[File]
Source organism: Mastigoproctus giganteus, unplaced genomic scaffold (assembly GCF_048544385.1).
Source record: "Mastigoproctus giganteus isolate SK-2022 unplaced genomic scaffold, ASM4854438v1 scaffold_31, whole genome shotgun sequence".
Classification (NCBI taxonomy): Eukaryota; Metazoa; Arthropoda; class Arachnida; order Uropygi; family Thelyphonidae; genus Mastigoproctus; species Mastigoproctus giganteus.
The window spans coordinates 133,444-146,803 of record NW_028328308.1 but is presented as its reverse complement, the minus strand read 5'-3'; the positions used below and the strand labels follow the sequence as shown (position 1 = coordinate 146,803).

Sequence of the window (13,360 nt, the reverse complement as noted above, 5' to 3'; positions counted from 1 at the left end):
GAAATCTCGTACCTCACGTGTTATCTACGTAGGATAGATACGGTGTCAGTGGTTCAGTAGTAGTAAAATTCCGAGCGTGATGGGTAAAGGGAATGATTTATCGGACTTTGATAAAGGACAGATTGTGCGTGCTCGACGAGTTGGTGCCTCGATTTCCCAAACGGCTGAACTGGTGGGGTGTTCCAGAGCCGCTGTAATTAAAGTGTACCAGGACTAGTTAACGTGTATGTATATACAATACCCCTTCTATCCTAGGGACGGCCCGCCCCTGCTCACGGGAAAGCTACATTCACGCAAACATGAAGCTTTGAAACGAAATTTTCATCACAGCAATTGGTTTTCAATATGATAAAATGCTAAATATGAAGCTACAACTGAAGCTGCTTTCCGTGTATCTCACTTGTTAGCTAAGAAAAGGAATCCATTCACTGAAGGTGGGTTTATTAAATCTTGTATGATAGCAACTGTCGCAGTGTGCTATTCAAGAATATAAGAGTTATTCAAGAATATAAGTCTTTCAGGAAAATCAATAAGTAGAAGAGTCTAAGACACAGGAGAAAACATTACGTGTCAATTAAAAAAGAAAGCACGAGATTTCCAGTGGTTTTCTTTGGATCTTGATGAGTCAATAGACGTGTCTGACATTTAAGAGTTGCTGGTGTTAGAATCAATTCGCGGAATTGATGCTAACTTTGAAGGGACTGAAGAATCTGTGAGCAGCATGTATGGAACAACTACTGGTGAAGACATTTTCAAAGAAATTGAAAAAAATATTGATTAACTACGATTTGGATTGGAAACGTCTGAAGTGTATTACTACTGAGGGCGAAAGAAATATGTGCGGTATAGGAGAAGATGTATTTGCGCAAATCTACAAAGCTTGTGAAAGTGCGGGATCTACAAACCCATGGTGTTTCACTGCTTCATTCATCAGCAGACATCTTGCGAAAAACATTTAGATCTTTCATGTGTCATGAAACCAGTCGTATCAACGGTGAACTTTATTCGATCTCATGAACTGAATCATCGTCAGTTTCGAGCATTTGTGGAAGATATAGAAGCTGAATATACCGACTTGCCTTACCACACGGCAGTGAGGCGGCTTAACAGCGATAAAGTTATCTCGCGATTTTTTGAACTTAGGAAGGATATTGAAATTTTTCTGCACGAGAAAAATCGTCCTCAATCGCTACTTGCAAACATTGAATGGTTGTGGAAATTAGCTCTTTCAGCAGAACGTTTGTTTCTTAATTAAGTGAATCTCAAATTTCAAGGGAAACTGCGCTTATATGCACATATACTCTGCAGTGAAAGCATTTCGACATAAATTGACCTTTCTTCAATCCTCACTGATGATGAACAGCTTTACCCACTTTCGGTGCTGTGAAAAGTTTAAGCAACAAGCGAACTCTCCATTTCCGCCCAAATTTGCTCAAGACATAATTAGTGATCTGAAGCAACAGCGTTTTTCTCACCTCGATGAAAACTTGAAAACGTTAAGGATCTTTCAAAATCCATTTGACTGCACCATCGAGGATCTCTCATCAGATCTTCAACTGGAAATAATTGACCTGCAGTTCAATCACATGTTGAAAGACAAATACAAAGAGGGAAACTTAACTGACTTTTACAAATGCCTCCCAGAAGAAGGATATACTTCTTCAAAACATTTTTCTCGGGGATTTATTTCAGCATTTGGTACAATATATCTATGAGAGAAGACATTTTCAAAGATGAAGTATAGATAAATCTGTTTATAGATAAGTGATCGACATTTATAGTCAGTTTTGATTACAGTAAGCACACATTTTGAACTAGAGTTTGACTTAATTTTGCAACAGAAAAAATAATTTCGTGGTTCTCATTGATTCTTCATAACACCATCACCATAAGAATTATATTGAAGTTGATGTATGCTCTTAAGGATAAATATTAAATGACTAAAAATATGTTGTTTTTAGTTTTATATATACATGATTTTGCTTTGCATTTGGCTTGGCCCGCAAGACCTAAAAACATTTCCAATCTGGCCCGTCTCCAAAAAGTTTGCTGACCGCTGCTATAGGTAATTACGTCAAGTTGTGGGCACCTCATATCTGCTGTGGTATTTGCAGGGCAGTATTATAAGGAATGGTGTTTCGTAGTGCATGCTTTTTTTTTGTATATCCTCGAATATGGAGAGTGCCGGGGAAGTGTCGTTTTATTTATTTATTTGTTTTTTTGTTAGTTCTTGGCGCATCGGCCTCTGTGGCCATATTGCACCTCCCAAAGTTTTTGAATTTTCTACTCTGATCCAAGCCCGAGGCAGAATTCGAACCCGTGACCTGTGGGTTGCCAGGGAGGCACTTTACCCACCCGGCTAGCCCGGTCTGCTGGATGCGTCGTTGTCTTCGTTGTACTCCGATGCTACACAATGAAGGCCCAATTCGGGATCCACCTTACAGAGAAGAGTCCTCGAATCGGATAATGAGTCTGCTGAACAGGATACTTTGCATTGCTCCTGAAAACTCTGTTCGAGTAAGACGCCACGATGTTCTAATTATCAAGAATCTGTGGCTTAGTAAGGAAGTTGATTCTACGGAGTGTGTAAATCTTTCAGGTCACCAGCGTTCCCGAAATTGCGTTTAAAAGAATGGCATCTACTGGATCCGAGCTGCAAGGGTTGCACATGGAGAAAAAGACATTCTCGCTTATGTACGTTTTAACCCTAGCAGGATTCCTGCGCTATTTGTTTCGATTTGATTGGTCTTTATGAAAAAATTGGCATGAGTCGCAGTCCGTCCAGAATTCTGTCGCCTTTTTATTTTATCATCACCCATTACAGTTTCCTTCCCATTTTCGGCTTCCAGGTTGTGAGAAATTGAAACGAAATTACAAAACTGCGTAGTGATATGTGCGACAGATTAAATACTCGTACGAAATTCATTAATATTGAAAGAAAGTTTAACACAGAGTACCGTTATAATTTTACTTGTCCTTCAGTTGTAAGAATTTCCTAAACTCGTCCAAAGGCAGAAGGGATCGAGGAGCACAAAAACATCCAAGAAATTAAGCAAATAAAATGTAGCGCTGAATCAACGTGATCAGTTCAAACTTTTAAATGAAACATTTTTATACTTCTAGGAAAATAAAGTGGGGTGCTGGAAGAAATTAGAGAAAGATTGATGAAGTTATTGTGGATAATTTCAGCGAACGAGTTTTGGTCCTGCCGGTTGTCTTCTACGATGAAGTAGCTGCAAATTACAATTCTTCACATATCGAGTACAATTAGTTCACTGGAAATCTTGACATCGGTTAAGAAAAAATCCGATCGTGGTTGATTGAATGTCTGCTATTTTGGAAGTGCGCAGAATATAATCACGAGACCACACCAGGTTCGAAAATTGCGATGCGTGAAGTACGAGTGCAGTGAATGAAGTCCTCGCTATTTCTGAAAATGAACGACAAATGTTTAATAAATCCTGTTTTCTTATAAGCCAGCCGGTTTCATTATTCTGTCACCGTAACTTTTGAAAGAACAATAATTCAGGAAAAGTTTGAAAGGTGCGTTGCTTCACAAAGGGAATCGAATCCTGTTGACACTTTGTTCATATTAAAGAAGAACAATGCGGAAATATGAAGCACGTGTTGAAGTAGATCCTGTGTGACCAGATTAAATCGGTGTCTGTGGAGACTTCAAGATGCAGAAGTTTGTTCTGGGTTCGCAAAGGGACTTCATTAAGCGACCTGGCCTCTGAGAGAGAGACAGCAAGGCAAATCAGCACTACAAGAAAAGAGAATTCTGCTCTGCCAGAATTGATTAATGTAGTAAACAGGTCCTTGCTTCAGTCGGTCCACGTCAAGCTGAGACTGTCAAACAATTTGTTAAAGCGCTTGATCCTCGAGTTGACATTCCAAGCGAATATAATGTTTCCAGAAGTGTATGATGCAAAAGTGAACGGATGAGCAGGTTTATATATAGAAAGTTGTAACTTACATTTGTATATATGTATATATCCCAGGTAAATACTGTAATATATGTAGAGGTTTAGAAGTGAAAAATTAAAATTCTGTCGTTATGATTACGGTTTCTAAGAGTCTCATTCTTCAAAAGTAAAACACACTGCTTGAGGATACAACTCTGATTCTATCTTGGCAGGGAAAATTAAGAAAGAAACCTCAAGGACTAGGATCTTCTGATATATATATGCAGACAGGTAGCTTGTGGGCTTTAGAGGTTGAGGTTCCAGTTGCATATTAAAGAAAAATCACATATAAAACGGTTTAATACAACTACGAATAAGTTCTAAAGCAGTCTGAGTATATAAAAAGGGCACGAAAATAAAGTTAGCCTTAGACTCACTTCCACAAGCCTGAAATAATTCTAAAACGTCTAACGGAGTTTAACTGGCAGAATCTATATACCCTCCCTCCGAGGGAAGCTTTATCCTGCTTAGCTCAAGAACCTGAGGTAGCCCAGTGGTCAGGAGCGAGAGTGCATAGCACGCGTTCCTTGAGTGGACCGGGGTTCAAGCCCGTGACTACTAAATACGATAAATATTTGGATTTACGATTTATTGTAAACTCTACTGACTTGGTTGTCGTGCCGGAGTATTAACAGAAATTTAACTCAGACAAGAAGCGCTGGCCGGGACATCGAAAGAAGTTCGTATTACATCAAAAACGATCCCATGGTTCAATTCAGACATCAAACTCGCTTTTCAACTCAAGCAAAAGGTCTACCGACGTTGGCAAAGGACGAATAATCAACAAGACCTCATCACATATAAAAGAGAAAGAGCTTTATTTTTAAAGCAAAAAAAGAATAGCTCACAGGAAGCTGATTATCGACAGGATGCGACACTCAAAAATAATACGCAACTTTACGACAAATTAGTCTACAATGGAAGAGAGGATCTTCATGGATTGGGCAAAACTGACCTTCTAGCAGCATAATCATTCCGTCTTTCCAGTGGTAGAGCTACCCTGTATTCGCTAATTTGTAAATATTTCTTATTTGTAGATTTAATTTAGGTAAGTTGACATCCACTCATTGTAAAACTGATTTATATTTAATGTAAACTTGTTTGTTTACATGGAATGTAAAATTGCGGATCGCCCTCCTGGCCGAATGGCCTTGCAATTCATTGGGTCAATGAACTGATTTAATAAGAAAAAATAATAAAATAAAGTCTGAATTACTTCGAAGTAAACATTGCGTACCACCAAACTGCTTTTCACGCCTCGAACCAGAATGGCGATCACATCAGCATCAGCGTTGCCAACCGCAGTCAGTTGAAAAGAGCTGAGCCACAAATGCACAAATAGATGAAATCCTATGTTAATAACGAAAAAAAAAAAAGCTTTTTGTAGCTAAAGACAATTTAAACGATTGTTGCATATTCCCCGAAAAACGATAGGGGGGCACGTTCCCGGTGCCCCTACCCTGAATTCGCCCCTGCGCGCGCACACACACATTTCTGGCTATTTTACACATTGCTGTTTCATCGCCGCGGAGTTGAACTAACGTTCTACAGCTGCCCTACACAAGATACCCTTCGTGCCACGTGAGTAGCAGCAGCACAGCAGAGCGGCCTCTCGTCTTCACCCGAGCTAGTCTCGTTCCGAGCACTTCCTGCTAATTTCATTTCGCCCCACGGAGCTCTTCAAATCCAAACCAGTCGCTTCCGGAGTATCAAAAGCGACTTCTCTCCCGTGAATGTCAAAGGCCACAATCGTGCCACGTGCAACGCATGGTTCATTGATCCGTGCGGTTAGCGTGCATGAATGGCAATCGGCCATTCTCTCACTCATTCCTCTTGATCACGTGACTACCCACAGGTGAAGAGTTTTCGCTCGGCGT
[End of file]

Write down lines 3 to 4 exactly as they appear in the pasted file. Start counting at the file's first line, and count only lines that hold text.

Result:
Classification (NCBI taxonomy): Eukaryota; Metazoa; Arthropoda; class Arachnida; order Uropygi; family Thelyphonidae; genus Mastigoproctus; species Mastigoproctus giganteus.
The window spans coordinates 133,444-146,803 of record NW_028328308.1 but is presented as its reverse complement, the minus strand read 5'-3'; the positions used below and the strand labels follow the sequence as shown (position 1 = coordinate 146,803).